Moving beyond team working to become a community of practice

Organisations have invested significant attention into building team working and practices which improve performance, whether it be customer services or productivity.  However, organisations are increasingly moving to a model where like-minded people share ideas and thinking, as well as tasks.  This is known as ‘communities of practice’.

What is a community of practice?

The concept of communities of practice is not new, but the terminology is more recent.  Particularly relevant for professional services (but also applicable in other organisations), the idea that like-minded groups work together to share ideas and practices is, in our opinion, a utopia which maximises performance through groups being bound together.  They can be cross functional and designed around clients or like-minded experts, such as property solicitors or groups of chartered accountants.

Groups can be designed or informal – examples could include meeting for lunch once a week, having group discussions around sharing knowledge or new ideas online, agreeing processes on how to manage a particular key account or develop consistent approaches to customer service.  The secret to success for communities of practice is that groups encourage the free flow of knowledge and information between its members.

This is more than another management fad or buzz phrase; communities of practice is a way of working.  It encourages high performance, strategic thinking and helps to develop the skills of members of the group.

Building communities of practice is not easy and is a journey, much like team work which needs nurturing and encouraging.

Our belief is that communities of practice cannot be forcefully put together but can be encouraged and facilitated by leaders.  Therefore, cultivating good communities of practice is a challenge which requires certain facilitative skills and leadership from senior leaders.    In our experience, many leaders are not familiar with the concept of communities of practice, and require guidance from experts who can help organisations begin the journey.

Team working vs communities of practice

Team work is a limited, although important, practice as teams are formed to fulfil specific projects by design.  Teams form to share tasks and elicit contribution to meeting team goals, and disband when this has been achieved.  Alternatively, communities of practice are informal, self-selecting in terms of membership and last beyond completion of projects and tasks.  Often, communities of practice can complement team working and team-based activities.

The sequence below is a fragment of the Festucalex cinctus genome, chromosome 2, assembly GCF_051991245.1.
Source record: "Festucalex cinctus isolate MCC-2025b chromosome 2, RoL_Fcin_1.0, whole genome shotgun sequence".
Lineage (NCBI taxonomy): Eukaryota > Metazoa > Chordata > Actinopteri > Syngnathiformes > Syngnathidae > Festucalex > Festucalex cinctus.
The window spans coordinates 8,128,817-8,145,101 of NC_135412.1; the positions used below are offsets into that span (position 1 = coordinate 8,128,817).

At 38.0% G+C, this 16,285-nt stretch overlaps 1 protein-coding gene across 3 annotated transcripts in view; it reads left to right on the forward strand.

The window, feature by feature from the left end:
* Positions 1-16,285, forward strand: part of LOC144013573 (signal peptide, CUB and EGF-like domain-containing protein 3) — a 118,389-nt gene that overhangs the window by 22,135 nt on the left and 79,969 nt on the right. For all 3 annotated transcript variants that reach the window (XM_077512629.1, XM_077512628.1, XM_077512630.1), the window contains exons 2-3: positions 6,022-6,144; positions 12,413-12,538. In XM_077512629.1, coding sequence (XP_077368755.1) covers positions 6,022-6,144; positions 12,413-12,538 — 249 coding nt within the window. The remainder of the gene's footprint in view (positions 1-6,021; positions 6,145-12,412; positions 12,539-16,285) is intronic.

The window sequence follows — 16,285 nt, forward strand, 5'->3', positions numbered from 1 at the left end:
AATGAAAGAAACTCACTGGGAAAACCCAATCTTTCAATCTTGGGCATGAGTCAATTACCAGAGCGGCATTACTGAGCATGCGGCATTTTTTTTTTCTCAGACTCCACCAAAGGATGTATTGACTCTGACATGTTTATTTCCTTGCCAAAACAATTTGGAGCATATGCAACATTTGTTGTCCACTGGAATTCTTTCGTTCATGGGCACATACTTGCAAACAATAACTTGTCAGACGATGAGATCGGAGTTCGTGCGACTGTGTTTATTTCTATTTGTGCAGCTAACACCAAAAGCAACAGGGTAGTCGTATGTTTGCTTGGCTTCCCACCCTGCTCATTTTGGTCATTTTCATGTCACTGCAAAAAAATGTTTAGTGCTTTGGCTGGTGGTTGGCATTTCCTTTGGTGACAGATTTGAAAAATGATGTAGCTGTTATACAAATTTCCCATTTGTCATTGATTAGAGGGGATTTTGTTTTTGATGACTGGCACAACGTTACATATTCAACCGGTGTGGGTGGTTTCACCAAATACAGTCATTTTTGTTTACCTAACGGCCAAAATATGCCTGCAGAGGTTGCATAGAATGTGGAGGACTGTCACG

An example of a community of practice would be a team of lawyers sharing knowledge, skills and theories to help each other to develop mutual learning and understanding.  An example of team work would be a group of professionals across disciplines working together to solve a particular client problem or legal case.  The team is led by a team leader whilst the community of practice is led by an elected and mutually agreed representative.

Knowledge management as a source of competitive advantage

Professional services organisations rely on effective knowledge management as this is the intangible asset which gives the organisation value.  Clients engage with consultants, accountants and lawyers to gain expertise as well as project completion.  Therefore, building effective communities of practice is critical for maximising competitive advantage and performance.

“As communities of practice generate knowledge, they renew themselves. They give you both the golden eggs and the goose that lays them.” (Harvard Business Review, Feb 2000)

In other words, once established, communities of practice become self-managing generators of ideas and knowledge.  They also encourage self-renewal and quickly become self-help groups where the community is supportive and helpful to each other.  Problem solving and knowledge sharing are directly related to the development of work rather than specific projects, as with team working.

Building communities of practice

The task is to empower groups and practice areas to come together.  This might come from building a passion for developing an organisation’s core competency. It might be formed with the advice of a consultant who understands how to facilitate the process. The consultant becomes a facilitator who helps the organisation to understand, identify and build communities of practice, and importantly defines the skills and expertise each community needs to thrive and grow.

Our advice

  1. Consider the advantages for your organisation of building communities of practice. For example, helping to improve knowledge management, approaches to business practices and client management.
  1. Engage with experts who can help build on the organisation’s behaviours and processes which make communities of practice become sustainable.
  1. Train and coach leaders to understand what communities of practice look like so they can become facilitators and creators of new groups.
  1. Encourage, reward and celebrate the competitive advantage communities of practice can afford organisations. This is because of better knowledge management, sharing of best practice  and organisational learning.

Communities of practice are complex areas which Blackmore Four can help organisations to navigate. Contact us here or call 07734 920 222.